Mental Health Services
More than half of the individuals who seek help for addiction also have significant mental health challenges.
When a person is struggling with both addiction and mental health, it is referred to as having a concurrent disorder or co-occurring disorder.
A person with a mental health disorder is twice as likely to have a co-occurring substance use problem as the average person.
This can become complicated when you consider that different substances have very different chemical compositions.
When they interact with each other, they can profoundly influence how effectively the brain works with respect to decision-making, self-control, and compulsion.
Ledgehill delivers an integrated approach to recovery.
In the past, the treatment for addiction and mental health was highly compartmentalized. As a result, clients were either directed towards programs that were mental health-focused or addiction-focused.
Current research emphasizes that treating these two challenges together yields much better results.
To address the needs of our patients with co-occurring disorders, we have developed a program that equally focuses on addiction and mental health.
While not a complete list, co-occurring disorders we treat include:
- ‘Street drugs’: cocaine, heroin, meth, etc.
- Opiate prescription drugs: Percocet, Oxycontin
- Benzodiazepines: Valium, Xanax, Ativan, and other tranquilizers
- Hallucinogens: LSD, mescaline, psilocybin, and other dissociative drugs
Mental Health Disorders
- Post-traumatic stress disorder or operational stress injury
- Depression, bi-polar, and other mood disorders
- Obsessive-compulsive disorder, panic disorder, and other anxiety disorders
- Conduct disorders
- Attention deficit disorder
- Personality disorders
canWhen a person with addiction has a co-occurring disorder, in many cases, they use drugs or alcohol to cope with feelings of sadness, anxiety, stress, or trauma.
The combination of two separate serious issues generally compounds and masks, making treatment of both more difficult.
For people suffering from a co-occurring disorder, unless addiction treatment is combined with treatment for the mental health challenge, recovery is unlikely.
For example, research has identified the relationship between anxiety and addiction. In at least 75% of people with both an anxiety disorder and a substance dependence, the anxiety disorder developed first.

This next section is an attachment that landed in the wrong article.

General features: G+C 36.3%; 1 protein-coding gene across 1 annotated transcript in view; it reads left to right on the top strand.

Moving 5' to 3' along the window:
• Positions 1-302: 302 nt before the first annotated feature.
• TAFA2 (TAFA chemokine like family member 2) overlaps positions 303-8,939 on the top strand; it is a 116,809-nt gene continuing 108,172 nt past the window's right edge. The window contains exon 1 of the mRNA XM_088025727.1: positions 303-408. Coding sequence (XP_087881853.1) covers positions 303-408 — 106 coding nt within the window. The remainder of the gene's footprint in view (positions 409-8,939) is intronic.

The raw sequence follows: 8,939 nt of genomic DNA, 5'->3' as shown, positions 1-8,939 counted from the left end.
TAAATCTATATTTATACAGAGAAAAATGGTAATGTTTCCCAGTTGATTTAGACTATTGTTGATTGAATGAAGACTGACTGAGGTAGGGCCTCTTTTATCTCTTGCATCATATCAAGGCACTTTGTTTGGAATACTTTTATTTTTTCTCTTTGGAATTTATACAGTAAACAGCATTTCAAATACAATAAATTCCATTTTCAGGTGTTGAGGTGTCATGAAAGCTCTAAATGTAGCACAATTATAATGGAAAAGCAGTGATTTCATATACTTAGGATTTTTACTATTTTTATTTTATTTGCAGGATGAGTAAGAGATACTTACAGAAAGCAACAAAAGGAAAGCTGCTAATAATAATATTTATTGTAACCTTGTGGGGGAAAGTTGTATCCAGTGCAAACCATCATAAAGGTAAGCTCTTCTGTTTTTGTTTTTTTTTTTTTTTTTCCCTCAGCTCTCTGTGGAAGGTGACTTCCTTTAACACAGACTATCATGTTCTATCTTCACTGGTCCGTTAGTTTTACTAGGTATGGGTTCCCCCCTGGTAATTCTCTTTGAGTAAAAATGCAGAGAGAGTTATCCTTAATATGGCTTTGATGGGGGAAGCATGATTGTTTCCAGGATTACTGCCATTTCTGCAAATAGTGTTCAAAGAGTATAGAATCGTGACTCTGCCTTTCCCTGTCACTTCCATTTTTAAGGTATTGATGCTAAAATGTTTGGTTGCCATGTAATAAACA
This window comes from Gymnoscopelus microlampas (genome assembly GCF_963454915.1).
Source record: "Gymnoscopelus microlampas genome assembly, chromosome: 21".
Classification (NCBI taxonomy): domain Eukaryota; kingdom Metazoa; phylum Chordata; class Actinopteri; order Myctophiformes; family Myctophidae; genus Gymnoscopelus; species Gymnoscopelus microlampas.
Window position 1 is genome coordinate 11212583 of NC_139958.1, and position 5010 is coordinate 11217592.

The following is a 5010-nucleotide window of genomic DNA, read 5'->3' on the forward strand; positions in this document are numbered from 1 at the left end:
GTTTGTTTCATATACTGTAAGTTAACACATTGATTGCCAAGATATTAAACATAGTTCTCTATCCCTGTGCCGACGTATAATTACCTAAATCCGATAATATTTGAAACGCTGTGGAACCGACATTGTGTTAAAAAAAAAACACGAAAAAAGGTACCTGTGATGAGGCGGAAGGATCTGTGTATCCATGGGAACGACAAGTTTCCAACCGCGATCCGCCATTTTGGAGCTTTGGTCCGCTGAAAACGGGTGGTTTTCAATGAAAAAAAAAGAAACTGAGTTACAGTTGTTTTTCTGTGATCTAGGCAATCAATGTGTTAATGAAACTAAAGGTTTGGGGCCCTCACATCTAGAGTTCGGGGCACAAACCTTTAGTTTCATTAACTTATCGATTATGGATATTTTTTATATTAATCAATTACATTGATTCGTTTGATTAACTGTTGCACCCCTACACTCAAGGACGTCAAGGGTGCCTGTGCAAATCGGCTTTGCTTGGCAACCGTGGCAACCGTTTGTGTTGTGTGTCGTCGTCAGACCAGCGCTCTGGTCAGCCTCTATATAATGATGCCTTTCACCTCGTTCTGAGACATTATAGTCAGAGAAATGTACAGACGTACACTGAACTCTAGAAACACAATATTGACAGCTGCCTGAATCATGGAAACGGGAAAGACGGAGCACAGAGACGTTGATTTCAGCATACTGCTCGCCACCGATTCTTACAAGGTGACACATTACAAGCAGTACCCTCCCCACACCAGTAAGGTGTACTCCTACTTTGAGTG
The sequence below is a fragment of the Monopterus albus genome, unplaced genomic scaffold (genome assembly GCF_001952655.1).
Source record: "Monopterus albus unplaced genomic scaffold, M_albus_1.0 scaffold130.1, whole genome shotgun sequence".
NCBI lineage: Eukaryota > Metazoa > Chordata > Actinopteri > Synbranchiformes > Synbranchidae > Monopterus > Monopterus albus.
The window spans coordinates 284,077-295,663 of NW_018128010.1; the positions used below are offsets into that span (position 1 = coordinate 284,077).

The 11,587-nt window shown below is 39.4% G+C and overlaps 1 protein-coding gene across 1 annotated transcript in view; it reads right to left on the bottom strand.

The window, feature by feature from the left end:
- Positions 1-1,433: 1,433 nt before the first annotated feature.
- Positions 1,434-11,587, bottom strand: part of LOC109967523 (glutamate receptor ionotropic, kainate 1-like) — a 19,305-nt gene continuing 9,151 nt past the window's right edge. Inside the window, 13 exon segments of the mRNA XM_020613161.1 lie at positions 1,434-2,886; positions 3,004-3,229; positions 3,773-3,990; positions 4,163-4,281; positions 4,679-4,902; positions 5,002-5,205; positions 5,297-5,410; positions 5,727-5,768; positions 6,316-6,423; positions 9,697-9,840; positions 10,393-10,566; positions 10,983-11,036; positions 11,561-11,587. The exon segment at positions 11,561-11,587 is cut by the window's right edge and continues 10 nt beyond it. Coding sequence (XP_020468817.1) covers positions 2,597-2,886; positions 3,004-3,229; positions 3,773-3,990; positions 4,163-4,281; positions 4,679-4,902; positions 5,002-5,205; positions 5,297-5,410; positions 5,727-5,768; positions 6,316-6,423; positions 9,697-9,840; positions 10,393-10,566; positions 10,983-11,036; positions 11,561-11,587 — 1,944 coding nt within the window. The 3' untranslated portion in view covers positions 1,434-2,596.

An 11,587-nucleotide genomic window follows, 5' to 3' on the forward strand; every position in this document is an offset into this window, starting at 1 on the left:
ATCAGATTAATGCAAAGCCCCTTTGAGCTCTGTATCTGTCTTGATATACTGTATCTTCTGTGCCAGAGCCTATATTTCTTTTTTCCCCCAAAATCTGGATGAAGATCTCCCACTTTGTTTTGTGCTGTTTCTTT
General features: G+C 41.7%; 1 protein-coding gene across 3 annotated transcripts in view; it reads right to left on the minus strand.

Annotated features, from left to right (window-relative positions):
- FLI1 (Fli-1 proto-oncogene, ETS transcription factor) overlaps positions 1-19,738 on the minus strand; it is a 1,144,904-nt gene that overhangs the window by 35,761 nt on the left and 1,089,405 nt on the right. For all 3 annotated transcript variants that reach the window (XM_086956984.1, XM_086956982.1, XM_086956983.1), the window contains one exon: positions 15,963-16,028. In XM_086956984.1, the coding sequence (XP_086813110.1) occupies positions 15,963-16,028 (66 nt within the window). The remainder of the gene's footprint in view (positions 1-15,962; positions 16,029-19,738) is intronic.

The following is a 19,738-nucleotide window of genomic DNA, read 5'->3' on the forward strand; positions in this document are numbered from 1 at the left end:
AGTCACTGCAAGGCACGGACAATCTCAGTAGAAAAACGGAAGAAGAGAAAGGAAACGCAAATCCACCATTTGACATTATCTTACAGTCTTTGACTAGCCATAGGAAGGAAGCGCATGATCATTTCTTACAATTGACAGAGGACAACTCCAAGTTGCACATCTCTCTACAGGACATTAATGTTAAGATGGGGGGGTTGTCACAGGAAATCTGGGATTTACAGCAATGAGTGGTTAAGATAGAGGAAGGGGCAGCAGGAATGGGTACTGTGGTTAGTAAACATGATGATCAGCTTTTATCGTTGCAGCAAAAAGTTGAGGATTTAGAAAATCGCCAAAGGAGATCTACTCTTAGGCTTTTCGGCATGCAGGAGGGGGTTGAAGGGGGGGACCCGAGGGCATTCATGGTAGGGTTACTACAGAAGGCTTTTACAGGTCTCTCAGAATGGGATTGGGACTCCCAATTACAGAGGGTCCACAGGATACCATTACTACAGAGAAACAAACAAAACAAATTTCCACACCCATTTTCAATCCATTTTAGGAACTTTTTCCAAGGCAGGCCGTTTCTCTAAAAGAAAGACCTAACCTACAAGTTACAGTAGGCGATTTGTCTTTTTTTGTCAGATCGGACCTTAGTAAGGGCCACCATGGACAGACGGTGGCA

Anxiety disorders resulting from substance use appear to be relatively rare: in people with both an anxiety disorder and a substance use disorder. Therefore, treating one without addressing the other leads to poorer short-term outcomes and a high risk of relapse.
At Ledgehill, we recognize the importance of treating both addiction and mental health conditions together.
Our professional, experienced, highly trained team delivers an integrated recovery program designed for individual needs.
For those struggling with PTSD/trauma they will go through the following stages:
Stage 1: Detox and Assessment
In the first week after a client has detoxed, the counsellor does an informal assessment followed by a formal assessment which includes several psychological tests. These assessments are used for clinical purposes while the client is at Ledgehill. The assessment is then used to build an individually designed program.
The only clients not appropriate for Ledgehill are those with psychosis or severe mental health problem who are not stabilized enough for treatment or who have active suicide ideation.
Stage 2: Stabilization
The stabilization process can often take several weeks.
The program primarily focuses on Dialectical Behavior Therapy (DBT) skills training, which helps patients recognize and tolerate their emotions as well as interpersonal effectiveness skills and CBT.
In addition, clients work with psycho-educational groups daily, have individual therapy sessions and attend group therapy sessions every week.
Stage 3: Integration into general programming
Because it is a concurrent program, integration happens as soon as the client is able, usually within the first week. This helps them connect with other clients and still keep their individualized program.
We have extensive psychoeducation sessions on mental health issues, addiction and recovery 5 days a week.
Stage 4: Processing the Trauma
Direct PTSD work is done individually using Cognitive Processing Therapy.
Exactly when the direct therapy on the PTSD origins begins will depend on the client’s readiness and success with the DBT training.
To process the trauma, the therapist will focus on thinking through parts of the trauma memory.
The therapist may ask a client to write a description of the trauma (called a trauma account). Writing and re-reading this trauma account helps many people connect with feelings about the trauma and identify stuck points created by the event.
During therapy, the client learns to challenge thoughts about the trauma and identify themes within it.
Typically, these themes are safety, trust, power and control, esteem, and intimacy.
Stage 5: Transition Planning
The final part of the program will be the transition from the facility.
Ongoing process group therapy focusing on transition is a part of the program.
Within the last month of the client’s stay, individual aftercare planning begins.